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Smart Health Psychology 
 Marni Amsellem, Ph.D. 


Insomnia can be debilitating, but there is effective treatment available. 


Many people routinely have negative thoughts about their sleep and ask themselves questions, such as:

  • What will happen tonight when I try to fall asleep? 
  • How poor will my sleep be?
  • Will I again have trouble falling asleep, be up in the middle of the night or wake too early?
  • How will I be able to function tomorrow?


When going to bed regularly has become a source of anxiety in and of itself, it is time to do something about it.  There are a variety of treatments and changes in lifestyle behaviors that can be effective for managing disrupted sleep. Some have been found to have long-term positive effects, such as Cognitive Behavioral Therapy for Insomnia (CBT-i).

Dr. Amsellem treats insomnia guided by CBT-i. She is among few local providers to so, though offers treatment remotely online to clients throughout New York and Connecticut. CBT-i is considered to be the "gold standard" in treating insomnia. It targets patterns, behaviors, and thoughts. It is something that can be accomplished both in office visits and by implementing behavioral changes at home. If insomnia has become part of your life and you would like to do something about it, you may be a candidate for CBT-i.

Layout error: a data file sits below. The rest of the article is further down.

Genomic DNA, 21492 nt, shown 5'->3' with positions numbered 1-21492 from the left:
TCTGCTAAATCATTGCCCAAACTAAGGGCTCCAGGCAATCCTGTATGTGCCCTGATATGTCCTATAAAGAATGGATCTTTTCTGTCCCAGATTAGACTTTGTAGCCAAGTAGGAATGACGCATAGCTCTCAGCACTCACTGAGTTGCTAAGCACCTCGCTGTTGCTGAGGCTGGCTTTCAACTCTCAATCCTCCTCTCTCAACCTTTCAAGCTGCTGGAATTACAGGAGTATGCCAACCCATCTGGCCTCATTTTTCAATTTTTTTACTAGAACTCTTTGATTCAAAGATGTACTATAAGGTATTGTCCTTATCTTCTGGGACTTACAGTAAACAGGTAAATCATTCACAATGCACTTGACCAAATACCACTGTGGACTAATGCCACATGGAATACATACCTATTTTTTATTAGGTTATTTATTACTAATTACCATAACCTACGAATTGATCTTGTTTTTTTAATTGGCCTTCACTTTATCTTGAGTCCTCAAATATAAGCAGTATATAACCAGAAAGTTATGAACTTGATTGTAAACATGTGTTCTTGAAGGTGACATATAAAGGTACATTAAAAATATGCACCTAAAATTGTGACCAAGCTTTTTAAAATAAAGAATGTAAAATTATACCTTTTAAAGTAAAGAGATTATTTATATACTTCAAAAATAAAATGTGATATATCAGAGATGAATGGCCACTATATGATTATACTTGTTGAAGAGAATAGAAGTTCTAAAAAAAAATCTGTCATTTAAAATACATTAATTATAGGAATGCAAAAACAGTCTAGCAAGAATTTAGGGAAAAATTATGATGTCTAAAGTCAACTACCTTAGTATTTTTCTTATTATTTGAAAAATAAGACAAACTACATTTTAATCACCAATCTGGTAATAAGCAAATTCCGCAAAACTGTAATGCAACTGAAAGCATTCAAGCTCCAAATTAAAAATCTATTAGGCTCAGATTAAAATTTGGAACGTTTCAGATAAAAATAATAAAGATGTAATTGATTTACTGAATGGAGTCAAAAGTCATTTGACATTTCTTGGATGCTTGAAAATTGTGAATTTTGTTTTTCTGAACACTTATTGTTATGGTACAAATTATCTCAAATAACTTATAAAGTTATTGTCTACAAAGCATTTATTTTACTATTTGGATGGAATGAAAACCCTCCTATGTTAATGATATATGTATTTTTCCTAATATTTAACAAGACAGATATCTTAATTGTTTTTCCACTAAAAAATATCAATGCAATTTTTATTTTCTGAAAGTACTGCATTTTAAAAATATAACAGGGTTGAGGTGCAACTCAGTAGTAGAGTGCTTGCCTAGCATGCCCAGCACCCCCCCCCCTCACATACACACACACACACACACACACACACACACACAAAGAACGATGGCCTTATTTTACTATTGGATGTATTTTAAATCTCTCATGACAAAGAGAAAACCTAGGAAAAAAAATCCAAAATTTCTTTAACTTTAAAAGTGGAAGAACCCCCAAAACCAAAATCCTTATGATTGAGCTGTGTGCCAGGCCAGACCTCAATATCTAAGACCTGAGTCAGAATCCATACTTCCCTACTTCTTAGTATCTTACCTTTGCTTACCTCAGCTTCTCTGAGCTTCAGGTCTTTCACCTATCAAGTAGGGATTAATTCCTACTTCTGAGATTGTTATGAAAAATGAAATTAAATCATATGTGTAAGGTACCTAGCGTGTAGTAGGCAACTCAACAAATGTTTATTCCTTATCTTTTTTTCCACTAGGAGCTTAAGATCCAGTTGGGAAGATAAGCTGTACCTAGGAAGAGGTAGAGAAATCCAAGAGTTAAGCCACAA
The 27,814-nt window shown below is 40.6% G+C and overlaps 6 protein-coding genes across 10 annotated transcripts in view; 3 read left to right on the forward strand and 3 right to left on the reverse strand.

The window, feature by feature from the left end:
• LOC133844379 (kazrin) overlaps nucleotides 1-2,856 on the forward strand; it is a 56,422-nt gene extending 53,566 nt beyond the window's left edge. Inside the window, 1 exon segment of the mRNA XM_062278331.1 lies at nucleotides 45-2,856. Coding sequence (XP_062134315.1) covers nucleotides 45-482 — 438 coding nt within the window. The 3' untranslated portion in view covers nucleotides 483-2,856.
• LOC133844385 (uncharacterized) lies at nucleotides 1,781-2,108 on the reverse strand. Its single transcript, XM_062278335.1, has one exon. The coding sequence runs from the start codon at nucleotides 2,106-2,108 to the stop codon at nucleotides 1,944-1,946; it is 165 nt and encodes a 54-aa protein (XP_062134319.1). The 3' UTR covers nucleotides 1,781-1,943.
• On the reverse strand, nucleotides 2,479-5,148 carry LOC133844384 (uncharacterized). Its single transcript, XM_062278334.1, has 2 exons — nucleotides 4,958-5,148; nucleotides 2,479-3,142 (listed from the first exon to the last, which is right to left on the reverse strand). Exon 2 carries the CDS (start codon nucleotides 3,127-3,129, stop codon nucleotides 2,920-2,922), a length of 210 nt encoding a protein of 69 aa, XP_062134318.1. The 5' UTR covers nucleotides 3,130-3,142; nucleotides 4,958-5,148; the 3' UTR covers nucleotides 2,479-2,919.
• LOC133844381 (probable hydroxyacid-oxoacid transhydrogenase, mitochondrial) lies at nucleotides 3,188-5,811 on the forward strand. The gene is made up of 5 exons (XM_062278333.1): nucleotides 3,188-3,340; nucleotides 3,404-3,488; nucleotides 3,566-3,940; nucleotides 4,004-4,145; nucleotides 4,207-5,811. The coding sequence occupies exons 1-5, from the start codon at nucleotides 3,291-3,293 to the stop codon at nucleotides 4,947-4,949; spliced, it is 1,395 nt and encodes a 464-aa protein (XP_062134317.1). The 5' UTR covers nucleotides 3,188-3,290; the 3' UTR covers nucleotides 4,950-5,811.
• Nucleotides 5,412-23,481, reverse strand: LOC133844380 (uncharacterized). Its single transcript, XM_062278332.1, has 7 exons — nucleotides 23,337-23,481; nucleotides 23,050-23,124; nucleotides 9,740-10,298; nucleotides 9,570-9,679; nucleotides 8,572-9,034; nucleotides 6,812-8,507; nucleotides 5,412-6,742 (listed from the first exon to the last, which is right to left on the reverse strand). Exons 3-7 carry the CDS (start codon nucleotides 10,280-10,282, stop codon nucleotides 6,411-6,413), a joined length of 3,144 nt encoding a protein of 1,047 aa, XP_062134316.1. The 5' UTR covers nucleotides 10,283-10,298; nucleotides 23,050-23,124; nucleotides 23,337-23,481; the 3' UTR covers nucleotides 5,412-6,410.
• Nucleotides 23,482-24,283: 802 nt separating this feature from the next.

Contact Marni Amsellem, Ph.D. to discuss possible treatment options.


Suggested reading list on insomnia and sleep disruption:


​When counting sheep isn't cutting it: Managing sleep difficulties

Can't sleep? How to put insomnia to bed

You asked: What is the best sleeping pill? 

Why women are more likely to experience sleeping problems than men

Effect of stress on circadian rhythms

The worst kind of insomnia

Finally, a cure for insomnia?


Suggested reading on insomnia and cancer:


Radio interview about insomnia in cancer survivors

How to overcome sleepless nights after cancer

Cognitive Behavior Therapy, Acupuncture Improve Insomnia Symptoms in Cancer Survivors